I'll never forget the day I was sitting in the airport lounge in Atlanta in 2008, on my way to Russia to climb the highest mountain in Europe, when I looked up at the monitor and read the headline "War erupts between Russia and Georgia".
My flight was set to depart to Russia in less than 45 mins and I could hardly believe what I was seeing on television. In that moment, I was 'pinged' by my climbing partner Omar, an Egyptian friend, who wrote, "A bit of alarming news. War erupted and we're unsure if we'll be able to climb. See you in Moscow". "See you in Moscow? That's it? We were about to be climbing in an area next to the war zone and all I get is "See you in Moscow?"
I was new to climbing and I had never been to Russia before. I had yet to meet my team and I was there not only to climb, but to shoot the entire experience in HD video. It was thrilling and terrifying at the same time since I had no idea what was going to happen. Would we be permitted to climb? Would the country be off limits? Would we be sent home upon arrival? We had a lot at stake, including our lives. Here is a glimpse of what happened on Day One:
So let's talk a bit about Mount Elbrus. Famed and sought after by climbers all across the globe for being credited as the highest mountain in Europe, the mountain has two summits, the west (and higher summit) towers 5642m and the east summit (just slightly lower) stands 5621m. In mountaineering circles, it's often climbed by those seeking to complete the challenge of the seven summits -- to climb the highest mountain on every continent.
I sometimes refer to Elbrus as the Kilimanjaro of Europe. Like Kilimanjaro, it's the highest mountain on the continent, it's accessible, quite affordable when you compare it to other notorious peaks such as Everest and it's easy enough that just about anyone who is fit and who has basic mountaineering skills can reach the summit. What makes Elbrus dangerous is that some amateur adventure seeking enthusiasts make the mistake of underestimating the mountains and die on her flanks. In 2003, various unofficial sources claim that there were 48 deaths in the surrounding area. However, the biggest threat to any climber is the weather which I ultimately experienced first hand by the end of my first expedition in 2008.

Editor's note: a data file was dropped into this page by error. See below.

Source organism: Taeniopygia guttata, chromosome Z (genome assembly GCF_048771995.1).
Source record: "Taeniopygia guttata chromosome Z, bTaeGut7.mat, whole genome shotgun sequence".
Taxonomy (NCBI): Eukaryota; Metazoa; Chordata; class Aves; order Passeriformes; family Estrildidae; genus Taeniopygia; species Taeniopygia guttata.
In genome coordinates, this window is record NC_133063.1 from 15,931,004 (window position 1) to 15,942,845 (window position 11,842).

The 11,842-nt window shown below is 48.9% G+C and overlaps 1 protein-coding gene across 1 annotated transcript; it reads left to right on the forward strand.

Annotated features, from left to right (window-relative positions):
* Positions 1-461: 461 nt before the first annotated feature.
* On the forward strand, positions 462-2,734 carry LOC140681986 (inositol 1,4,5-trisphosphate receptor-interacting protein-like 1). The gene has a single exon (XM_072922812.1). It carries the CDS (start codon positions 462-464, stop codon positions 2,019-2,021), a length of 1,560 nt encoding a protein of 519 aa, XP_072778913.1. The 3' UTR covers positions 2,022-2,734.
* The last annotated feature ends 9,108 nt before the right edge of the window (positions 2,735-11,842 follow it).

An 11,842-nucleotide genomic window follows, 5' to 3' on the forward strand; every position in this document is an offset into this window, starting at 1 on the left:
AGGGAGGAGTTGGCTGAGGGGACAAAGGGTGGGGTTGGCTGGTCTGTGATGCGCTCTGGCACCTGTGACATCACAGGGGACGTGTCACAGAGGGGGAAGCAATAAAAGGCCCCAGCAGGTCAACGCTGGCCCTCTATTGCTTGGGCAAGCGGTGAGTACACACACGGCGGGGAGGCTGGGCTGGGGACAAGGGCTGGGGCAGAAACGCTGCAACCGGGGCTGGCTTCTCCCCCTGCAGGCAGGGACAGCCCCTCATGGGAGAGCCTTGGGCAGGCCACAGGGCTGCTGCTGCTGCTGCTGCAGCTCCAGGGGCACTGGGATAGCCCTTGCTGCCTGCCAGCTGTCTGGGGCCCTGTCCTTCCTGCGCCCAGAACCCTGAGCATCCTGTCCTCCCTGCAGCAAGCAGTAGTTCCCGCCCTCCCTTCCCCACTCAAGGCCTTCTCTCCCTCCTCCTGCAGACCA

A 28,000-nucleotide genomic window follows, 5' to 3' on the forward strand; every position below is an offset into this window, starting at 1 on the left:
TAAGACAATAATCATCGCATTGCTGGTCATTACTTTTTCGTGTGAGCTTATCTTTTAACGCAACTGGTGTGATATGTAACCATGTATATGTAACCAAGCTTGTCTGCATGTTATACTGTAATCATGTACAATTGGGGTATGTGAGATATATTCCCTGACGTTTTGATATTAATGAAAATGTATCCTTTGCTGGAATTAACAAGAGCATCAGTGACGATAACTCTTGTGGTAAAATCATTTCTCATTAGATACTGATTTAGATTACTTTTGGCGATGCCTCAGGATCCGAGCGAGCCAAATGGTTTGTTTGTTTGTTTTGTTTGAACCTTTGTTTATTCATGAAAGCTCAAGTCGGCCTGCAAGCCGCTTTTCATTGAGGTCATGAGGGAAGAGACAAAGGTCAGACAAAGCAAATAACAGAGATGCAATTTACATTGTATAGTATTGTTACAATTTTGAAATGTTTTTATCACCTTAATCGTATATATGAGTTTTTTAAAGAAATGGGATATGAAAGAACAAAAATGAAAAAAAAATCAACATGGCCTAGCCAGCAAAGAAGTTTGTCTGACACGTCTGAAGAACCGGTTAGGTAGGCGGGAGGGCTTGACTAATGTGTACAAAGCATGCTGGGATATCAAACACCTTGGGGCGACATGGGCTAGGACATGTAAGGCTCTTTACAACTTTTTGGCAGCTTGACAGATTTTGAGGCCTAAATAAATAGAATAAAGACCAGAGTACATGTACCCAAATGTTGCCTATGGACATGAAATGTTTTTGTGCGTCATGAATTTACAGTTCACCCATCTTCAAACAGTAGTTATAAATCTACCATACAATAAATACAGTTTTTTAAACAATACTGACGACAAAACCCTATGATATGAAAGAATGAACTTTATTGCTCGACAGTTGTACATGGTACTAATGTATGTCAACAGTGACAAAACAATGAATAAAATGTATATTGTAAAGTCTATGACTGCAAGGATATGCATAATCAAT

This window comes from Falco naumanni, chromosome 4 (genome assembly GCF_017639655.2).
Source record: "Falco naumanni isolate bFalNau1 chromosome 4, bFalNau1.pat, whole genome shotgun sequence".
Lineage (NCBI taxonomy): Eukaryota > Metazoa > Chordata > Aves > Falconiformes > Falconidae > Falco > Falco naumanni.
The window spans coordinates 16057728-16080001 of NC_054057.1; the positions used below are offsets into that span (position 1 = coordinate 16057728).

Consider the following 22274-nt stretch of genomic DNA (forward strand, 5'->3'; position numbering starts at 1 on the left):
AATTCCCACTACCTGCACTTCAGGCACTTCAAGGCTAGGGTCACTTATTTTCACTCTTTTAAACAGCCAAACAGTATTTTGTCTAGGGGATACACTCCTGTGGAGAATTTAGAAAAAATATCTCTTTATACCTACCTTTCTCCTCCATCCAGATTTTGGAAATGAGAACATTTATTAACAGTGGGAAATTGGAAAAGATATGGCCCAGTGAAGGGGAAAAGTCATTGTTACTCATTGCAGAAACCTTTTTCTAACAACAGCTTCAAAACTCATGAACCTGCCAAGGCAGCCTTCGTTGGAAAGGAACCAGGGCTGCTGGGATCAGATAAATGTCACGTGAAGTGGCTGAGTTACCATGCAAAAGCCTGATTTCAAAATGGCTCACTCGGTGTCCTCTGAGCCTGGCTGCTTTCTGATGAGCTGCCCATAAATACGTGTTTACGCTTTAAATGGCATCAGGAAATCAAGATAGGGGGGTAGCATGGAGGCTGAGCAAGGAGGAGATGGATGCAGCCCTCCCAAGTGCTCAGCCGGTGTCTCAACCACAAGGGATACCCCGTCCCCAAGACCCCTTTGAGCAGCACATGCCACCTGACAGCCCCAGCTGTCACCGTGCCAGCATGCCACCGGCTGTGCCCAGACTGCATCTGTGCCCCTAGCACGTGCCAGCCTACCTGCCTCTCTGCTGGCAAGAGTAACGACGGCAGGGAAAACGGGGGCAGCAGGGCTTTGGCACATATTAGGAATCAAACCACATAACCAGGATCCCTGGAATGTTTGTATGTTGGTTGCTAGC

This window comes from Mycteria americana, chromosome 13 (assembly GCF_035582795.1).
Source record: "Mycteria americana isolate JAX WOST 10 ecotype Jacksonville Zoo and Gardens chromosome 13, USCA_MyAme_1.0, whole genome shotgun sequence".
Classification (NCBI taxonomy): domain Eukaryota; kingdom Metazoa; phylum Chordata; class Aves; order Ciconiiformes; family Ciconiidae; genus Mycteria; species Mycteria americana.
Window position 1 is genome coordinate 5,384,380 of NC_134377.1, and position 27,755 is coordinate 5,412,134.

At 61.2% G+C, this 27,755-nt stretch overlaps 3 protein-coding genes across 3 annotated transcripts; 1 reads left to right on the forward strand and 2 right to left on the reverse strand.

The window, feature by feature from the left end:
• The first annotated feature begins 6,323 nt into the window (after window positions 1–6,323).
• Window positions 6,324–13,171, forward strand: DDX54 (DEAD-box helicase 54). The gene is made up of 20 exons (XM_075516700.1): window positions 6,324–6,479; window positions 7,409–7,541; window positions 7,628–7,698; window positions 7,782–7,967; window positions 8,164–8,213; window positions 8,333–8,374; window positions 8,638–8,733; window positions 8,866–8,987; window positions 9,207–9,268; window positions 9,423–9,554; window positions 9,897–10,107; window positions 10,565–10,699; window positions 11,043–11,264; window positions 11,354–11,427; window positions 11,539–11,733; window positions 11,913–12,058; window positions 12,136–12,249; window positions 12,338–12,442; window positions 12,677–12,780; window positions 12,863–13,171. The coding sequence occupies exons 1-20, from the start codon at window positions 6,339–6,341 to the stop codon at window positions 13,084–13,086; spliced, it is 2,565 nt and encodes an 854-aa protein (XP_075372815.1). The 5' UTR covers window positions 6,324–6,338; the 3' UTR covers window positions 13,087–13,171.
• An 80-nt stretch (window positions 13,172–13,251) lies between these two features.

So why did I climb Elbrus? It's simple: I was hired to document an all-Arabic expedition whose climb was in support of a Middle Eastern charity. I was brought along as the sole filmmaker, my classic 'one- man show', whose responsibility was to capture and document the climb, using a wide array of Canon DSLR's and accessories, from the base to the summit of the mountain.
Given my mountaineering history (a few Everest expeditions, 5 of the seven summits, Cho Oyu etc.) Elbrus should have been a piece of cake right? It's lower than Kilimanjaro and there's a chairlift that takes you up to 3000m point. In fact, you can even buy shish kabobs at the top of the chairlift if you're hungry. Did I mention Elbrus was a ski resort? Yup, that's right. You, your friends, and even grandma can ride the chairlift and get within striking distance of the summit without even exerting yourself provided that you're familiar with getting off chairlifts. Joking aside, 3000m and above is where the climbing begins. In my case, climbing was the easy part. Dealing with all of my technology, at a high altitude and uncontrolled environment, with a group of people that weren't willing to wait for me to 'get the shot' was what made my task of reaching the top three times harder than my colleagues.
Note the shish kabobs station in the image above.
Imagine this: every time you decide to roll camera, you're expending energy that you need for your summit climb. When you do decide to roll, you need to be conscious of how much time/energy it will require to catch up to the group -- an exhausting endeavour at high altitudes. If you manage to catch up to the group, you're likely out of breath and unable to stabilize the camera due to your panting. If you're ambitious and want to get ahead of the group to create a shot of the entire group coming towards you, then you'll need to factor in how much energy that requires as well.
You're carrying your camera gear in addition to all of the gear that everyone else is carrying like water, warm clothes, extra gloves, food etc. You're wearing crampons (spikes on the bottom of your boots) and risk tripping and falling down the mountain while destroying your equipment. In addition, you worry about storytelling, audio, interviews and the grandest of challenges, backing up all of your footage and recharging all of your batteries in the cold while everyone is sleeping peacefully after their arduous day.